Posts Tagged ‘Moscow Film Festival’

What If? Ehud Barak on War and Peace (2020) Moscow Film Festival 2021

Dir.: Ran Tal; Documentary with Elud Barak; Israel 2020, 85 min.

In his immersive new documentary Israeli director/writer Ran Tal (The Museum), interviews former Prime Minister Ehud Barak. The upshot? That war has dominated Israel’s history – from before its foundation of to the ongoing stalemate.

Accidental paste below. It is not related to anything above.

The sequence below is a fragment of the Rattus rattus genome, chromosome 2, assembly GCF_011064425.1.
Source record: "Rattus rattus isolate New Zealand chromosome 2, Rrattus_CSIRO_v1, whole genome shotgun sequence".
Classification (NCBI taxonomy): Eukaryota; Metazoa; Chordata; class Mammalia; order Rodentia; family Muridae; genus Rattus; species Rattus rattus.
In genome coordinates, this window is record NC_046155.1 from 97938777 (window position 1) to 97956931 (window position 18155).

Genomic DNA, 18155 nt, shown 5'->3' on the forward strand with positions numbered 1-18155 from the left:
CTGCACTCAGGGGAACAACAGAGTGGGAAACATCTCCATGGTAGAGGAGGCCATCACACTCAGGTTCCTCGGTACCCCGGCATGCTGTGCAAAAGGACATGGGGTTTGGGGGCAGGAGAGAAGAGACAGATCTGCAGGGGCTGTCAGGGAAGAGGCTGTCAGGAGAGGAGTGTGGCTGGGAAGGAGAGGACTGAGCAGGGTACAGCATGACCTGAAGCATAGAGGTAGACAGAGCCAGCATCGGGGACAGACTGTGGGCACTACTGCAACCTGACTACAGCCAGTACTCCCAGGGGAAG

Since the State of Israel came into being, the Premier also served as Defence Minister. This changed in 1967, after the war when battlefield hero General Moshe Dayan became Minister of Defence. Since then, five Prime Ministers have been high ranking military men: Yitzak Rabin, Ygal Allon, Ehud Barak, Ariel Sharon and Benjamin Netanyahu. Some people may include Menachem Begin, who was a leading proponent of the Zionist Underground, responsible for the death of over 80 British soldiers in the bombing of the Hotel King David in 1946. Barak was only PM for two years at the turn of the 20th century when he met Palestinian leader Yasser Arafat at the failed Camp David meeting in 2000, where President Clinton tried in vain to broker an agreement between the two leaders. It turned out to be the last time a peace agreement seemed possible.